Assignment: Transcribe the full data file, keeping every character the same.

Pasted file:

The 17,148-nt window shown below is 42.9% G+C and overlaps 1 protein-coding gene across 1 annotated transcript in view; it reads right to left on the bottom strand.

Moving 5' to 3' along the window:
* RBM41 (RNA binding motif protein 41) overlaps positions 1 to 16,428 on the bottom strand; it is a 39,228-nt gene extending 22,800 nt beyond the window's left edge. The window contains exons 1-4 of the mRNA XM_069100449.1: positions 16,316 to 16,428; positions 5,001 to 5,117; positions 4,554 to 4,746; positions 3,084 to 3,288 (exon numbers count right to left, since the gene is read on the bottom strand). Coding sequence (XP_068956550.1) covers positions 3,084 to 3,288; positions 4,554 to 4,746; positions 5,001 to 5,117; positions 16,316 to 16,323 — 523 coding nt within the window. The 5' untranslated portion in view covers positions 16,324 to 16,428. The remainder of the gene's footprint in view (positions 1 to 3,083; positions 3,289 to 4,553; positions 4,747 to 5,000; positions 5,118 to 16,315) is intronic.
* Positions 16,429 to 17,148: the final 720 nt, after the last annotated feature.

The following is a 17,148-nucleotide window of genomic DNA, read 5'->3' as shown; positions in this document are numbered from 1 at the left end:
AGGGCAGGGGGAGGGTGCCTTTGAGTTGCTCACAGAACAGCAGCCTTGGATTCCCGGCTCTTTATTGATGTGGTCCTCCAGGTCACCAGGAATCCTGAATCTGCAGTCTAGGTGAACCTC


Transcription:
The 17,148-nt window shown below is 42.9% G+C and overlaps 1 protein-coding gene across 1 annotated transcript in view; it reads right to left on the bottom strand.

Moving 5' to 3' along the window:
* RBM41 (RNA binding motif protein 41) overlaps positions 1 to 16,428 on the bottom strand; it is a 39,228-nt gene extending 22,800 nt beyond the window's left edge. The window contains exons 1-4 of the mRNA XM_069100449.1: positions 16,316 to 16,428; positions 5,001 to 5,117; positions 4,554 to 4,746; positions 3,084 to 3,288 (exon numbers count right to left, since the gene is read on the bottom strand). Coding sequence (XP_068956550.1) covers positions 3,084 to 3,288; positions 4,554 to 4,746; positions 5,001 to 5,117; positions 16,316 to 16,323 — 523 coding nt within the window. The 5' untranslated portion in view covers positions 16,324 to 16,428. The remainder of the gene's footprint in view (positions 1 to 3,083; positions 3,289 to 4,553; positions 4,747 to 5,000; positions 5,118 to 16,315) is intronic.
* Positions 16,429 to 17,148: the final 720 nt, after the last annotated feature.

The following is a 17,148-nucleotide window of genomic DNA, read 5'->3' as shown; positions in this document are numbered from 1 at the left end:
AGGGCAGGGGGAGGGTGCCTTTGAGTTGCTCACAGAACAGCAGCCTTGGATTCCCGGCTCTTTATTGATGTGGTCCTCCAGGTCACCAGGAATCCTGAATCTGCAGTCTAGGTGAACCTC